Sunday, August 26, 2007

An old story

Have you noticed that well-known quotations get attributed to the same small group of sources whether the attribution is accurate or not? That anything worth repeating in English is said to have come from Shakespeare, the King James Bible, Winston Churchill or Yogi Berra?

Edgar Allan Poe occupies a similar role in crime fiction, credited with inventing the detective story and just about every variant thereof: the locked-room mystery, the private-detective tale, the thinking detective, the detective-plus-partner team, the puzzle story, the code-and-cipher tale, etc. Unlike Yogi Berra, though, Poe may get too little credit. He may have been the first comic crime writer as well:
"That is another of your odd notions," said the Prefect, who had the fashion of calling everything "odd" that was beyond his comprehension, and thus lived amid an absolute legion of contradictions.
That's from "The Purloined Letter," a reading of which has just prompted these thoughts:

1) The story takes place in Paris, yet, by contemporary standards, nothing save the protagonist's name (C. Auguste Dupin) and the police officer's rank (prefect) marks the setting as French. In Poe's day, however, the very fact of the story's being a detective tale may itself have carried all the connotations of France that he needed, thanks to François-Eugène Vidocq.

2) In one respect, at least, the story has found more followers in England than in the U.S. Dupin and his unnamed narrator are, of course, the direct fathers of Sherlock Holmes and Watson. The distinct superiority of private investigator to police is also, for various reasons, more characteristic of later English detective fiction than of American.

3) The story is all telling, no action. The only sections that take place in the narrative "present" are the meetings of Dupin, his assistant, and the Prefect of Police, Monsieur G– . This might interest followers of Patti Abbott's current discussion of exposition.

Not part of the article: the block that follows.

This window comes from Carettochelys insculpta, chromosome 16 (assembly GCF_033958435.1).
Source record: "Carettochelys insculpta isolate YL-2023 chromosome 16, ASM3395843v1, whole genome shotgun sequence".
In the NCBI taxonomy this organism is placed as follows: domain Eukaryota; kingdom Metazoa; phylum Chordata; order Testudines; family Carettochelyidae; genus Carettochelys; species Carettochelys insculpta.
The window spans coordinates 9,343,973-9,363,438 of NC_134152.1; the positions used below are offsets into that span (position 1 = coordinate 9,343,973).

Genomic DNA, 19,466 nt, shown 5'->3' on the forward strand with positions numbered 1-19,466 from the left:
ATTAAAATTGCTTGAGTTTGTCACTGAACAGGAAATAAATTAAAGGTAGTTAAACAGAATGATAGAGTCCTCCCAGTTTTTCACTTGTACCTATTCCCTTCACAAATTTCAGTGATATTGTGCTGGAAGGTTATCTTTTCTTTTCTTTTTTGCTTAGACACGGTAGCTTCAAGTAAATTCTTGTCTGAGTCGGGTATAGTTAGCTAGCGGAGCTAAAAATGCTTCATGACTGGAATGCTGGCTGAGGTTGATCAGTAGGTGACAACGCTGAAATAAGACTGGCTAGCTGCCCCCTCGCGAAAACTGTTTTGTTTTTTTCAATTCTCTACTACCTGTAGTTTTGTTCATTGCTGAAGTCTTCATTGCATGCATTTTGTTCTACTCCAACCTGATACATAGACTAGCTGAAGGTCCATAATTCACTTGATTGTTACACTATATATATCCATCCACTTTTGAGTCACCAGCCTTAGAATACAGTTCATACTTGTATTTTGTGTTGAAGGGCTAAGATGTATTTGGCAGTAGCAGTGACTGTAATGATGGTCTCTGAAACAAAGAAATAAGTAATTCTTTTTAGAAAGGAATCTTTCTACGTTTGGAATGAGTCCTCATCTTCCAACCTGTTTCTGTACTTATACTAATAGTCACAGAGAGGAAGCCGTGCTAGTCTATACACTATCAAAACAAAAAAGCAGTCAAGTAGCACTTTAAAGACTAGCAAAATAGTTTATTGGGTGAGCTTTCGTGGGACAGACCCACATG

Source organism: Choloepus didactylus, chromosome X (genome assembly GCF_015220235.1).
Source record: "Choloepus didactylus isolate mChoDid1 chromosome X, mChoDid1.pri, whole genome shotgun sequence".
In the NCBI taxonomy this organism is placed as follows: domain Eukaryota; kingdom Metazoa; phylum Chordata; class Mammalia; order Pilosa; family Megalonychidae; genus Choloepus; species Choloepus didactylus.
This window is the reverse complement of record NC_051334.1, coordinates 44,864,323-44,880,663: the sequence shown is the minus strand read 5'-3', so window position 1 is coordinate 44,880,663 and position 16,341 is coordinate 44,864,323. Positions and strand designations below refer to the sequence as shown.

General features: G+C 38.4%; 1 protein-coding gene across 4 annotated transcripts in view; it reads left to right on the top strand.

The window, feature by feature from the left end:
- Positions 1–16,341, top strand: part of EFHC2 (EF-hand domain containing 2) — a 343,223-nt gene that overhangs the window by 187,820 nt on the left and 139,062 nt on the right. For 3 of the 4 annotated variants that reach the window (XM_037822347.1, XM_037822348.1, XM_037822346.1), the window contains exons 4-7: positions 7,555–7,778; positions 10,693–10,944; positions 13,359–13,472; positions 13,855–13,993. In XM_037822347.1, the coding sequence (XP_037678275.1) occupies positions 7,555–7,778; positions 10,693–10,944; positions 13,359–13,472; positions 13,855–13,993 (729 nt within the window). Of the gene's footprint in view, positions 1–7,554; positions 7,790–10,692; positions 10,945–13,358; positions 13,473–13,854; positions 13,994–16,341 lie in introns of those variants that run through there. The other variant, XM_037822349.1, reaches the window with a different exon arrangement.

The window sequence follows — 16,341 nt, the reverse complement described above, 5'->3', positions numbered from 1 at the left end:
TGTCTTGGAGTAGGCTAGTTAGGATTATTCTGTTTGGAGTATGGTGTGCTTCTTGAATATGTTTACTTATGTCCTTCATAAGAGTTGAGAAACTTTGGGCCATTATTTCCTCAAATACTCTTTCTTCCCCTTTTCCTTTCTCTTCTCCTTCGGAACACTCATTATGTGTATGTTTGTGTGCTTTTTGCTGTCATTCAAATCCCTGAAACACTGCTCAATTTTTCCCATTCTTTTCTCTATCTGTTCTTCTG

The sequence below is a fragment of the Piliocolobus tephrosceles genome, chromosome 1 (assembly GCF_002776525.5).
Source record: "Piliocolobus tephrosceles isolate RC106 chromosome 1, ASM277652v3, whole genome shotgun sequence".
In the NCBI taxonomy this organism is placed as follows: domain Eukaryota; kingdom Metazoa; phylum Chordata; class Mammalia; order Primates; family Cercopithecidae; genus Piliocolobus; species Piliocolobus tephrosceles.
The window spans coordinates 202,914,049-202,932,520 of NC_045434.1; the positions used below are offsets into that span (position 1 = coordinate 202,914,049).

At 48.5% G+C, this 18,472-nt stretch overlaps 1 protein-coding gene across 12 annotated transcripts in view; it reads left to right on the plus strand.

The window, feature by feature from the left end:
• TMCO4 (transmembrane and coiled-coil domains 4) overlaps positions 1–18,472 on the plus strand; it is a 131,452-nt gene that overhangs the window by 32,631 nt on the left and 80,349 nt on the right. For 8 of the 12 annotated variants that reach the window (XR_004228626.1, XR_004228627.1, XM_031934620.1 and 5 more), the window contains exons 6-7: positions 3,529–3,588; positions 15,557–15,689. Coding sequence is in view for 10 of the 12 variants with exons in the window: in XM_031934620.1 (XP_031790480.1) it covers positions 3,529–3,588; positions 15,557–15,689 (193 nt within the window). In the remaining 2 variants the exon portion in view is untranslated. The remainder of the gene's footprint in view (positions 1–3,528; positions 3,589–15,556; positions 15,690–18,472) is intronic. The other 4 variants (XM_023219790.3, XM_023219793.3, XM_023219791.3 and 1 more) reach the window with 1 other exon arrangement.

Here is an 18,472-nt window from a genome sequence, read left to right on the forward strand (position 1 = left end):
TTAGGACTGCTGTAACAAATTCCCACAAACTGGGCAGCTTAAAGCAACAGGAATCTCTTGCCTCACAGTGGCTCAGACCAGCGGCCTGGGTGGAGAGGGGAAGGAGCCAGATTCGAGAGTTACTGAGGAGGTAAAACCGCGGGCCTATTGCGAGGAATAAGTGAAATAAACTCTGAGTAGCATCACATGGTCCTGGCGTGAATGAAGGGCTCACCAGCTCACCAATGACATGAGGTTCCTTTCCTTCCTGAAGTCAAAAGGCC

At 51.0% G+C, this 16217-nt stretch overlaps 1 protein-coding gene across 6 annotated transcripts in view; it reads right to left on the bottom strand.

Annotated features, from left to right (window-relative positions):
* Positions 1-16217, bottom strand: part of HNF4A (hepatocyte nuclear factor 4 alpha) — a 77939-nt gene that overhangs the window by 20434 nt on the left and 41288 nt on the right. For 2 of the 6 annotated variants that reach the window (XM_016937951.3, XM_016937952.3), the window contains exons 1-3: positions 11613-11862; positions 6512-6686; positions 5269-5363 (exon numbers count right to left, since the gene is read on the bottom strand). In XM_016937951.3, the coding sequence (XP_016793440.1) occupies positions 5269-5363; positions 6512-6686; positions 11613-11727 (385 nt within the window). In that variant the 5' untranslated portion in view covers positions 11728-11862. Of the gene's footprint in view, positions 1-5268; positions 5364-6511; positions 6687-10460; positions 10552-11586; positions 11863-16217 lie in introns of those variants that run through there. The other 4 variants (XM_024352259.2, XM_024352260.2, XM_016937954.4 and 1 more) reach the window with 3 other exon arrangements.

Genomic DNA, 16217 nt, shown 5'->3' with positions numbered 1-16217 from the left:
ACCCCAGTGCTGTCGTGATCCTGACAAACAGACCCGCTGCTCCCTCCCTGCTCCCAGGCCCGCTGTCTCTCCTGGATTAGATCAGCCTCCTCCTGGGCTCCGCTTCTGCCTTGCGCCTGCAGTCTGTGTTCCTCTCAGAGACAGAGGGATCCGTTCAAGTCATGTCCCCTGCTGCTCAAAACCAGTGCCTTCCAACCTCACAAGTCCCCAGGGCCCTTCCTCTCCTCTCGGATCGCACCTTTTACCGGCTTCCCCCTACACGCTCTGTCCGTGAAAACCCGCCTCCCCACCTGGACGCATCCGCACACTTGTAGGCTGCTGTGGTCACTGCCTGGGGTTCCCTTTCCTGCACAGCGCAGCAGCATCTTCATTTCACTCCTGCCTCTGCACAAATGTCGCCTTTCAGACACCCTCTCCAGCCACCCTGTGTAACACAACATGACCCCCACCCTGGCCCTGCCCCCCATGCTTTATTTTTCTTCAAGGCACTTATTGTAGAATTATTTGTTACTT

4) The anthologists' introduction tells us that "extensive research" has disproved the belief that Poe was plagued by alcohol and drug problems. Rumors to that effect, we are told, were "grossly exaggerated by a rival who sought to discredit him after his death." It is amusing to think there was a time when such things would discredit a crime writer.

© Peter Rozovsky 2007

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      Blogger Linkmeister said...

      It just occurred to me that none of the drugs/alcohol stains on Mr. Poe apparently worried the Fairfax County School Board in the 1960s, since the intermediate school I attended was named after the man.

      I wonder if there are Kurt Cobain Middle Schools in Seattle?

      August 27, 2007  
      Blogger Peter said...

      I would give much to have attended a school named for Edgar Allan Poe.

      I suppose graduates of Kurt Cobain Middle School would move on to Jimi Hendrix High.

      August 27, 2007  
      Blogger Bill Crider said...

      When I used to teach that story, my students complained that Dupin's explanation took up far more space than the actual "story."

      August 27, 2007  
      Blogger Uriah Robinson said...

      The three great literary alumni at Dulwich College my old school were C.S.Forester [The Gun and Hornblower], PG Wodehouse [Jeeves and Wooster] and Raymond Chandler.